53 tax levies headed for fall ballot

Officials say state cuts have created funding gaps.

A higher number of local governments and schools are seeking tax increases on the November ballot, with many saying they’re trying to fill funding gaps created by state cuts.

There will be 53 tax levies on the Nov. 8 ballot from Montgomery, Greene, Miami and Warren counties, with 27 of those levies seeking funding increases. The past two November elections saw 21 and 16 levies seeking funding increases, and the number was 16 in March’s primary election as well.

None of those three previous elections has hit 50 total tax levies.

Explore>>> DATA: Property tax levies on the November 2016 ballot

Centerville will ask voters for the city’s first income tax increase in 35 years, from 1.75 percent to 2.25 percent. City Manager Greg Horn said state cuts, including elimination of the estate tax and reduction of the local government fund, have cost his city almost $3 million of a $16 million annual general fund budget.

“That is why you’ve seen in the past few years everybody going forward with new tax levies,” Horn said. “We’ve held off. Council wanted to see if we could work our way out of this thing with economic growth, but … you would have to have a few years of double-digit growth to come close to filling those kind of holes.”

All types of local government agencies are represented on November’s levy list.

The city of Dayton joins Centerville with an income tax increase on the ballot, with both cities hoping to use the money for road paving and public safety (Dayton’s would also pay to increase pre-school access).

Fairborn, Xenia, Valley View and Jefferson Twp. schools are asking for money to construct new school buildings, while Oakwood and West Carrollton are asking for general school operating funds.

And a bevy of cities and townships are seeking extra funding — Troy for parks and recreation, Harrison Twp. for police, Bath Twp. in Greene County for roads and Sugarcreek Twp. for fire/EMS.

Voting trends

Roughly half of the levies on the Nov. 8 ballot are renewals, which ask voters to extend the existing tax rate for another five or 10 years, or in some cases make them permanent at that rate.

Local voters have been willing in recent years to approve almost all renewal levies. In the three elections referenced earlier, 68 of 69 renewals passed.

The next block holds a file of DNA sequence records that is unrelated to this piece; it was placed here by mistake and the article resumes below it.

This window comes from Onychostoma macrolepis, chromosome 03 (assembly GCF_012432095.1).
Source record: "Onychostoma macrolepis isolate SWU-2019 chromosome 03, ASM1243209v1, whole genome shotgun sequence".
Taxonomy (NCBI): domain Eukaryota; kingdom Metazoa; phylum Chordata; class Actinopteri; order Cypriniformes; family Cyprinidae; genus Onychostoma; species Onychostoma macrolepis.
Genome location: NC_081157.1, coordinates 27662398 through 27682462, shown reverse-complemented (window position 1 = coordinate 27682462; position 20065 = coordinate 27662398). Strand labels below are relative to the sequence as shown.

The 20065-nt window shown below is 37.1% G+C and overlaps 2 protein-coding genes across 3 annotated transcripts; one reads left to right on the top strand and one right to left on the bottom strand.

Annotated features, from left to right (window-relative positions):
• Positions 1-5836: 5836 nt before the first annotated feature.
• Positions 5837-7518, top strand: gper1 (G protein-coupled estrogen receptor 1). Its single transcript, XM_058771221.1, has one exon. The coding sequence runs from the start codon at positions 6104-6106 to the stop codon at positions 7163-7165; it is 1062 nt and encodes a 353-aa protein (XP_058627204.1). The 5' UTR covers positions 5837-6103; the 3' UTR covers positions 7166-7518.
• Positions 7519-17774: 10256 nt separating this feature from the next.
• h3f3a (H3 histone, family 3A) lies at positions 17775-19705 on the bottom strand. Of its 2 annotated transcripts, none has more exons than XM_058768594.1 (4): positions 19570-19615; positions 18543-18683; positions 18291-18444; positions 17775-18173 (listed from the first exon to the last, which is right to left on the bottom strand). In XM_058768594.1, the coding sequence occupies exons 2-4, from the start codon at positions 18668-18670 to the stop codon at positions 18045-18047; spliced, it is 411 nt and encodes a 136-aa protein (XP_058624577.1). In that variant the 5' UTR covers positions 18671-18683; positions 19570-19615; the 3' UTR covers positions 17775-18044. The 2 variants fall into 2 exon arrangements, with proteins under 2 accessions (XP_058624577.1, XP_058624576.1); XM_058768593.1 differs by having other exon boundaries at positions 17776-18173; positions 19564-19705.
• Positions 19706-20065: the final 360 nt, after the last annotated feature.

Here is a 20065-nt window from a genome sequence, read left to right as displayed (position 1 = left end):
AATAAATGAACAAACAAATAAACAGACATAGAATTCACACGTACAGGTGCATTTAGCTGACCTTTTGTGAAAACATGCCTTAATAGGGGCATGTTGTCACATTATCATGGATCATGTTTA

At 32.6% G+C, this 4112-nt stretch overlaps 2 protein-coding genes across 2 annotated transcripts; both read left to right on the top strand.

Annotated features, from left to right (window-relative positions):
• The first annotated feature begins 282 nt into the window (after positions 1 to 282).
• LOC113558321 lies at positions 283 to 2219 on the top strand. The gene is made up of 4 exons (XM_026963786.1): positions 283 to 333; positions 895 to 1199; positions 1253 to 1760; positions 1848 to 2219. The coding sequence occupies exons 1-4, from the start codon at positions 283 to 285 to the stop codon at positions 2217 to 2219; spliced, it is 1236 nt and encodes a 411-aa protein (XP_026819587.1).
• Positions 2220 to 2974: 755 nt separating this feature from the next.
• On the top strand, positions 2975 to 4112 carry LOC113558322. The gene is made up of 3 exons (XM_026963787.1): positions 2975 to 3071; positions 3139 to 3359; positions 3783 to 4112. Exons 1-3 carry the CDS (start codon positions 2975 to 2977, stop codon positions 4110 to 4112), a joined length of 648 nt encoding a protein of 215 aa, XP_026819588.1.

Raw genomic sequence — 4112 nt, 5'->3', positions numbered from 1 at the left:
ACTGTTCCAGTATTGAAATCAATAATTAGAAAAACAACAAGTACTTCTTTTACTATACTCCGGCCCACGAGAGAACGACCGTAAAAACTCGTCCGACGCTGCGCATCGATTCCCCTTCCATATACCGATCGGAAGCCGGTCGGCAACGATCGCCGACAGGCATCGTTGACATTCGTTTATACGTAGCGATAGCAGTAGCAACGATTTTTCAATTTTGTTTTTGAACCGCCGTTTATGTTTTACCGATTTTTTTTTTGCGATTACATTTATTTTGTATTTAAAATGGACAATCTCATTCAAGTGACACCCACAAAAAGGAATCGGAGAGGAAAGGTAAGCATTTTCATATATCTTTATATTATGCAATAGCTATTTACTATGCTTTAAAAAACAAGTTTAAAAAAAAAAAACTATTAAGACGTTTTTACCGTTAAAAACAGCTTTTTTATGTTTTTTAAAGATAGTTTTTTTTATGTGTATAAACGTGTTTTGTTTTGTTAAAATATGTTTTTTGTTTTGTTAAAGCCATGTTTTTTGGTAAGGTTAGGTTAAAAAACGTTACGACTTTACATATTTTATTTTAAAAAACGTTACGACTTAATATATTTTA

Several large renewals are on the November ballot — Miami Twp. fire, Warren County senior services, and Brookville and Milton-Union schools all seek to extend levies that bring in more than $1 million per year.

Not surprisingly, levies asking for tax increases (either replacements or brand-new levies) see more mixed results. In the previous three election cycles, 29 tax-increase levies passed and 24 were rejected.

Sugarcreek Twp. in Greene County has one of each type on the November ballot — a 0.8-mill renewal of road levy, and a 2.9-mill replacement of a fire levy, raising the annual cost on a $100,000 property from $54 to $101.

Township Administrator Barry Tiffany said state cuts have had some impact, but the main reason for the fire levy request is the need for better equipment. Expensive fire engines and medic units are aging and breaking down, he said.

Tiffany knows levy supporters will have some persuading to do.

“They will have to do the work, and educate people and make people understand the situation,” he said. “You can’t just put it on the ballot and say, ‘we need it.’ We’re going to have to demonstrate the need.”

School facilities

Four of the seven school districts asking for tax increases are seeking the money to replace aging buildings — Fairborn, Xenia, Valley View and Jefferson Twp. And that’s one case where state money is a benefit.

Mark North, new superintendent of Fairborn City Schools, said the Ohio Facilities Construction Commission will cover $23 million of the $58 million cost to replace Fairborn’s two worst buildings — the primary and intermediate schools.

“When the buildings are assessed, (the architects) score each piece as satisfactory, needs repair or needs replaced. … Nothing in either building scored as satisfactory,” North said. “If we have an opportunity to build two brand new elementary buildings for 40 percent off, we need to take advantage of this. … Why would we pass that opportunity up?”

Local schools seeking general operating money include high-performing Oakwood, where voters have approved funding increases every three years, and West Carrollton, which hasn’t passed a new levy in nine years.